a sweet situation which, itself, gets sorted out in the end (Hi, Lav!).
During spring and fall practices, Norvell was very conspicuous… looked
like an alpha personality, and a lot of us started making comparisons to another
Bruin alpha type, DeWayne Walker. Three games into the season and both guys are
looking shaky. But so much of the offensive headaches are chicken and egg
propositions. Is it Ben or is it the offense? Is it Norvell or is it KD? Is it
the overall personnel? Is it all of the above? We used to think of poor Jim
Svoboda as KD's creature, which is what he was. If things don't change quickly,
Norvell is liable to find himself being painted in the same pastel colors. Is
Norvell even aware of this? Does he care? And if he does, why doesn't he begin
distancing himself from his predecessor. Right now this offense needs something
like an electric jolt, maybe even shock treatment.
passing schemes don't look much different, nor does the play calling. We still
see a lot of 2nd and 10 running plays, theoretically "to keep the defense
honest." Of course it's almost always a wasted play, leading to 3rd and long,
which is just what Ben doesn't need. And why do coaches think the best way to
protect a troubled quarterback is to limit his first down passes? First down
pass plays are exactly what they need; third and long is what they don't need.
And why no running plays out of the shotgun? I was thinking these were possibly
being saved for the closed, pre-season practices and we'd see them when the real
games began. So much for that.
Running plays are still the old
straight-forward, here-we-come, execution-heavy things we've become used to.
Still little or no misdirection or counters. Deception is still a dirty word, an
ungentlemanly concept: "By God, sir, you can't do that! If it's not against the
rules, it bloody well should be." And of course there's the head-scratching
personnel decisions. Was the anointing of Ben in the spring perhaps somewhat
hurried, a bit premature? It was unsurprising, but it did put me in mind of a
shotgun wedding. I mean, Ben didn't seem to have distanced himself that much
from Patrick. Was Ben perhaps being forced into place in the hope that his
"natural talent," his prep domination, would reassert itself more easily without
the day to day pressure of winning the job? Obviously it's not working.
Another alarm bell went off when Kahlil Bell didn't start the BYU game and
was still splitting carries with Chris Markey last Saturday. What was KD
thinking? Was it that Chris was the incumbent, his numbers last year were
respectable, we owe it to him to give him back his position, and, anyway, he's a
good kid, never given us any trouble. All this despite contradicting the
evidence of the eyes? What was it Pete said? "It's not about keeping people
happy, it's about winning." Sounds like something Red might've
So much of the offensive woes lead back to the
common denominator, KD. Forget terms like the WCO; this thing we've been
watching for over four years is more properly called the KDWCO and, as noted
before, it may be complex to learn but it's not hard to defend. If Norvell has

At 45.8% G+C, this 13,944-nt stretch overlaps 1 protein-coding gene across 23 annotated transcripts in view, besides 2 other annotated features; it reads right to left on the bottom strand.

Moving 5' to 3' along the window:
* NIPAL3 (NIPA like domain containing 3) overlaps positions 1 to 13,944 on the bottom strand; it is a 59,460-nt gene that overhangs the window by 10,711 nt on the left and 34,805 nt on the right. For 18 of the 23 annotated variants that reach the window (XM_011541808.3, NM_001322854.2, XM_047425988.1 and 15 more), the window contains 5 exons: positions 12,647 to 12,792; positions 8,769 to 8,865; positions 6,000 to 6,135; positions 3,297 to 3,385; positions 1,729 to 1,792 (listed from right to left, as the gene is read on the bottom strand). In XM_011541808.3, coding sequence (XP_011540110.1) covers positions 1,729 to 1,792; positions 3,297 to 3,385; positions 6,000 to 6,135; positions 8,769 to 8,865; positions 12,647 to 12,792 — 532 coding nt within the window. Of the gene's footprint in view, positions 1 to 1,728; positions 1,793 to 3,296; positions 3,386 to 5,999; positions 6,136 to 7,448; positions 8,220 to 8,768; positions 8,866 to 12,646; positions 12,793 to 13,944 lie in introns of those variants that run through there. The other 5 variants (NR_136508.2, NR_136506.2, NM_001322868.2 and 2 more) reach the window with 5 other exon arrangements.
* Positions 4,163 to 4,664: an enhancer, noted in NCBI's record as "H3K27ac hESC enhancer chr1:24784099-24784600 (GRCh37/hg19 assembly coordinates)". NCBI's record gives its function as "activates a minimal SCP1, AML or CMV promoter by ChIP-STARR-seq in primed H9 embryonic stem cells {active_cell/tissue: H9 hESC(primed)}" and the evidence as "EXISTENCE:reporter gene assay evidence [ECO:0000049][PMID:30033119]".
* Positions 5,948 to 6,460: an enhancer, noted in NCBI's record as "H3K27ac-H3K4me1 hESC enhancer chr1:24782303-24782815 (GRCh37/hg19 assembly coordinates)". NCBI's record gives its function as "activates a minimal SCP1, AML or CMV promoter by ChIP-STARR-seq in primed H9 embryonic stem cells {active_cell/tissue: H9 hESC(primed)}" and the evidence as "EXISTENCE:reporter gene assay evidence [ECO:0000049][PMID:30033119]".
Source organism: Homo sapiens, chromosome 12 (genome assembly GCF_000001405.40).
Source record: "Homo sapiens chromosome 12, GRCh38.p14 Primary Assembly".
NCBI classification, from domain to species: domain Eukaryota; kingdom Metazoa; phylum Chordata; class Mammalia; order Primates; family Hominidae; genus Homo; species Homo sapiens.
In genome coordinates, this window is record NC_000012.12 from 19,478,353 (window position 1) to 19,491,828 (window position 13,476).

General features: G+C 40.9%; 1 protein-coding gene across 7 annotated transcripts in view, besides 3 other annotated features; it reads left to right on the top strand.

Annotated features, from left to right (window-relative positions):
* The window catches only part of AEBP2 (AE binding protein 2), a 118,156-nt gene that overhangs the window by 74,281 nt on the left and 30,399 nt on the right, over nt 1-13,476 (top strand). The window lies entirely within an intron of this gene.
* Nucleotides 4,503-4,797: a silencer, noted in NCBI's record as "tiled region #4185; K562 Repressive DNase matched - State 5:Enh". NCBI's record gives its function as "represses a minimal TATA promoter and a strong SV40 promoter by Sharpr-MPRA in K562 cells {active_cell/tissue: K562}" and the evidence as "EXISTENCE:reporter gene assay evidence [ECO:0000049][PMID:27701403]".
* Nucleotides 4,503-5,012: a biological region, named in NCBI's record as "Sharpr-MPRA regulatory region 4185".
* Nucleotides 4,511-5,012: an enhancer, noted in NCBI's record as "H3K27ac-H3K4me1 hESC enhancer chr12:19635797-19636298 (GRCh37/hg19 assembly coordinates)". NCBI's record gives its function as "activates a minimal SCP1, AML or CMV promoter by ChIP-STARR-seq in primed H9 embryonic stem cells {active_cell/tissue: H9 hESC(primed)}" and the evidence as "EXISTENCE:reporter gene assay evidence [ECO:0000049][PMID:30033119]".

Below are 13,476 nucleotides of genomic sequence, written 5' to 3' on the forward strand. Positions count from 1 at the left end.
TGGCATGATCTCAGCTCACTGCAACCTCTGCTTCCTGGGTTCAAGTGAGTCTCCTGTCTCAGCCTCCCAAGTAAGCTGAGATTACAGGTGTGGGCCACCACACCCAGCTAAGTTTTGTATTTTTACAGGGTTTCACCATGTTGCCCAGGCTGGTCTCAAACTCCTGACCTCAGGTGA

any ideas of how to make this troublesome beast work right, he needs to start in
immediately before the sky completely falls.
I wonder how many Bruin
fans are still hot for Walker as a possible replacement for KD (should the
necessity, after the season, of bumping him off arise). Probably not as many as
just after 13-9, but who knows?
Could it be that in practices Walker may
have been led into a false sense of security regarding his pass defense?
Remember how we used to wonder how this offense would fare against a defense
other than the Bruins. Now the question is: Why did we assume this secondary
would be so formidable since it was only going against the KDWCO, and some
I could be wrong, but -- just like last
year -- it's beginning to look as if moderate pressure from the defensive front
won't get the job done, especially up the middle. I wish Walker would play with
more desperation, bring more heat, more blitzes from different angles, more
press coverage on the outside. In short, get back to seriously hunting
quarterbacks. And give Brett Lockett (when he returns) and Aaron Ware a shot at
the field. Dennis Keyes also seems to be getting the Markey treatment, and it's
not as if he hasn't had time to prove he's a playmaker, which apparently he is
not. Even Chris Horton has been disappointing. And when will we see a return to
the Easley/Rogers style of free safety (please note I am not saying the player
has to as good as those guys), which is to say an instinctive athlete not just a
one-dimensional "hitter" disguised as a
I know some of you out there would rather see your beloved Bruins
crater this year than see KD survive, but it's still too early for me to
surrender. Anyway, I have tons of experience in handling Bruin football
letdowns. In elementary school I remember the huge disappointment of the '53
Rose Bowl team, losing a 14-0 lead just before halftime when Michigan State's
Ellis Duckett blocked a Paul Cameron punt, leading to a 28-20 loss. Two years
later Ronnie Knox's Bruins lost an even worse heartbreaker, again to the
Spartans, this one on a last second field goal set up by a rare
coaching-from-the-sidelines call. I still remember trudging home, cursing a blue
streak, after watching the tragedy on TV at a friend's house. It took weeks to
get over that one. And then… and then… but you get the idea. I'm sure you have
sob stories of your own.
Times like these I think of The Who's "Won't Get
Fooled Again" and the sound of Daltry's primal scream: Aaaaaaargh!!! Then, "Meet
the new boss, same as the old boss." Something, or someone, needs to break this
Chiccoa: Unprepared, Uncompetitive